Archive for the ‘Lacock Abbey’ Category

Black and grey

April 11, 2013
Attarine Medersa, Fez, by Katie Cooke, taken with a pinhole camera. ©Katie Cooke

Attarine Medersa, Fez, by Katie Cooke, taken with a pinhole camera. ©Katie Cooke

An exhibition at the Fox Talbot Museum, Lacock, which runs from 12 April until 22 September 2013, examines the relevance of black and white photography today.

Musée Gallo-Romain, Lyon, by Nettie Edwards, taken with an iPhone. ©Nettie Edwards

Musée Gallo-Romain, Lyon, by Nettie Edwards, taken with an iPhone. ©Nettie Edwards

The exhibition features the work of six artists working with black and white photography: Anthony Jones, Deborah Parkin, Trevor Ashby, Nettie Edwards, Mark Voce and Katie Cooke.

Ben Youssef Medersa, Marrakech, by Katie Cooke, taken with a pinhole camera. ©Katie Cooke

Ben Youssef Medersa, Marrakech, by Katie Cooke, taken with a pinhole camera. ©Katie Cooke

Roger Watson, the curator at the Fox Talbot Museum, comments that the absence of colour forces us to notice the texture, line and shape in the images.

Versailles Grand Canal: February 2013, by Nettie Edwards, taken with an iPhone. ©Nettie Edwards

Versailles Grand Canal: February 2013, by Nettie Edwards, taken with an iPhone. ©Nettie Edwards

The cameras and techniques used vary from the most recent – the iPhone – to the most traditional – the pinhole camera – demonstrating the almost infinite possibilities of black and white photography. However, all the artists seem to share an interest in contemplative observation and an appreciation of the passing of time.

Freshly squeezed research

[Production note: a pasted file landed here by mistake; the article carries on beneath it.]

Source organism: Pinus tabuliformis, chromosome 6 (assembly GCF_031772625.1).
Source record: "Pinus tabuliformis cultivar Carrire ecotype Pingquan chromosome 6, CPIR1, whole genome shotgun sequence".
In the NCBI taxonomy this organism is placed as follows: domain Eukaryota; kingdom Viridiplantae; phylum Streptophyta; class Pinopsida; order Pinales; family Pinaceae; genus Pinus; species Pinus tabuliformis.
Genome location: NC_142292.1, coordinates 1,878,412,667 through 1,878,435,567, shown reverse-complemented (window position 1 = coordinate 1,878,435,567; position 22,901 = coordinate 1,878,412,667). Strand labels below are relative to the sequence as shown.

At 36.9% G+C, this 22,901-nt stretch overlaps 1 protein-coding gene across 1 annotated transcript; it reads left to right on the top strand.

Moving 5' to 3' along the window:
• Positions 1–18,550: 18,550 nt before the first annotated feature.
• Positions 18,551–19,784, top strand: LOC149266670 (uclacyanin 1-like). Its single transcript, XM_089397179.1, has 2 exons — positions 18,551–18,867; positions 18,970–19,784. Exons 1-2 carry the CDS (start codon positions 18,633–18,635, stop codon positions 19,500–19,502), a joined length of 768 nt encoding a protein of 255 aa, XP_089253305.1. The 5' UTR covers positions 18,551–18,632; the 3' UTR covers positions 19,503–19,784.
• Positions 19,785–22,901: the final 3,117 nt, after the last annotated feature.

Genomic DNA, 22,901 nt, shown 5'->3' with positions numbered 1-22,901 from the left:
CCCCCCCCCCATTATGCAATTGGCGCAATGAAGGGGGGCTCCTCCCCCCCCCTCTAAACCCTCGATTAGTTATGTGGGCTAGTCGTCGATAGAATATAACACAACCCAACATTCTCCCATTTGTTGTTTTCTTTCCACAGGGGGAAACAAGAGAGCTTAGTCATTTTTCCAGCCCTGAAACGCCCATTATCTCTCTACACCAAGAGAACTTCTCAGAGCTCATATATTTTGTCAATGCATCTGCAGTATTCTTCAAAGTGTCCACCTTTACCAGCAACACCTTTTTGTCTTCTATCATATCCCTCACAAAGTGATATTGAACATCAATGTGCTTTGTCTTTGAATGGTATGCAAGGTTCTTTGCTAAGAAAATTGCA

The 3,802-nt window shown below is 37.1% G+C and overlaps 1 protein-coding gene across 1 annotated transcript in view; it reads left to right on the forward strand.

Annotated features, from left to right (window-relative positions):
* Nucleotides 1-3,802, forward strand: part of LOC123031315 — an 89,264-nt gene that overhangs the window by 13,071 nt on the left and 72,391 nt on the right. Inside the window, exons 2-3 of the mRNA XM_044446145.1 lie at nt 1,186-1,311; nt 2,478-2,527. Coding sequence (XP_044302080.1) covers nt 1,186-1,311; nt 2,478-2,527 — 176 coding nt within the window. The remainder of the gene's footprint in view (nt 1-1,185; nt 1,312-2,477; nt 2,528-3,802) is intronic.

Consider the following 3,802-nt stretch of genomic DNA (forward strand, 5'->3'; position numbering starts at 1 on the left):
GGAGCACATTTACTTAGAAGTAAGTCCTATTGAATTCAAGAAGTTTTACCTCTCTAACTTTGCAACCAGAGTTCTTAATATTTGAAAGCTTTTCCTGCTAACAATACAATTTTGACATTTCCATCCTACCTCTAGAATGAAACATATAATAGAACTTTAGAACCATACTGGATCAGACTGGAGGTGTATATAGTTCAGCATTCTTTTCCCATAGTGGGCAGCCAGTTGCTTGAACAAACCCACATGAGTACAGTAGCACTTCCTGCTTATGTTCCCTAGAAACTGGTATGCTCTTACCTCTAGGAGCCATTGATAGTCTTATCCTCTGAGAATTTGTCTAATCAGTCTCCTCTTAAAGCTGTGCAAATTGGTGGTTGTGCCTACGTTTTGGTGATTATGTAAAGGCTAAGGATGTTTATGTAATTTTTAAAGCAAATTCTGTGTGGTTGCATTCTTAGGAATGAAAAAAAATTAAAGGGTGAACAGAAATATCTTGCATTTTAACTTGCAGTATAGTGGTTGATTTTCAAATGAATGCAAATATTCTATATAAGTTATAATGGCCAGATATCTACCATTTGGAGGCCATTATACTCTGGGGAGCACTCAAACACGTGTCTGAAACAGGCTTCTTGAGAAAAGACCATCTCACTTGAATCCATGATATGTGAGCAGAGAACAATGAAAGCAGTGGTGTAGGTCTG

April 9, 2010

Every year the National Trust produces a collection of articles, the Historic Houses and Collections Annual, reflecting the latest research by its curators. The 2010 issue has just come out, published in association with Apollo.

Read all about:

  • Riots at Knole
  • A Meissen folly
  • Books at Canons Ashby
  • Embroidery designs by Robert Adam
  • The library-rooms at Dunham Massey
  • Coleshill House and the 2nd Earl of Radnor
  • The Edwardian plant collector Frederic Lubbock
  • Scotney Old Castle
  • National Trust acquisitions 2009-10

To access or buy the Historic Houses and Collections Annual, click here (it is about to be listed on the NT bookshop site, but do let me know if it hasn’t appeared yet).

©NTPL/Andreas von Einsiedel

The slightly daunting cover image relates to a recent major acquisition at Lacock Abbey, where a group of Baroque terracotta figures by the mysterious artist Victor Alexander Sederbach populates the walls of the hall. We have now acquired the models for these sculptures, among many other things.

John Ivory Talbot (?1691-1772) by Michael Dahl. ©NTPL/John Hammond

Sederbach was commissioned to do these sculptures by John Ivory Talbot, who had the hall created by his architect Sanderson Miller in 1754-5. It is a well-preserved example of the the early neo-Gothic style, sometimes termed ‘Gothick’ in the self-consciously antiquarian fashion of the day.

©NTPL/Andreas von Einsiedel

The figure of a goat in one of the Sederbach sculptures has a sugarlump on its nose. It was first placed there by a student in 1919 and has remained there (or rather has been periodically replaced) ever since – we value our traditions!


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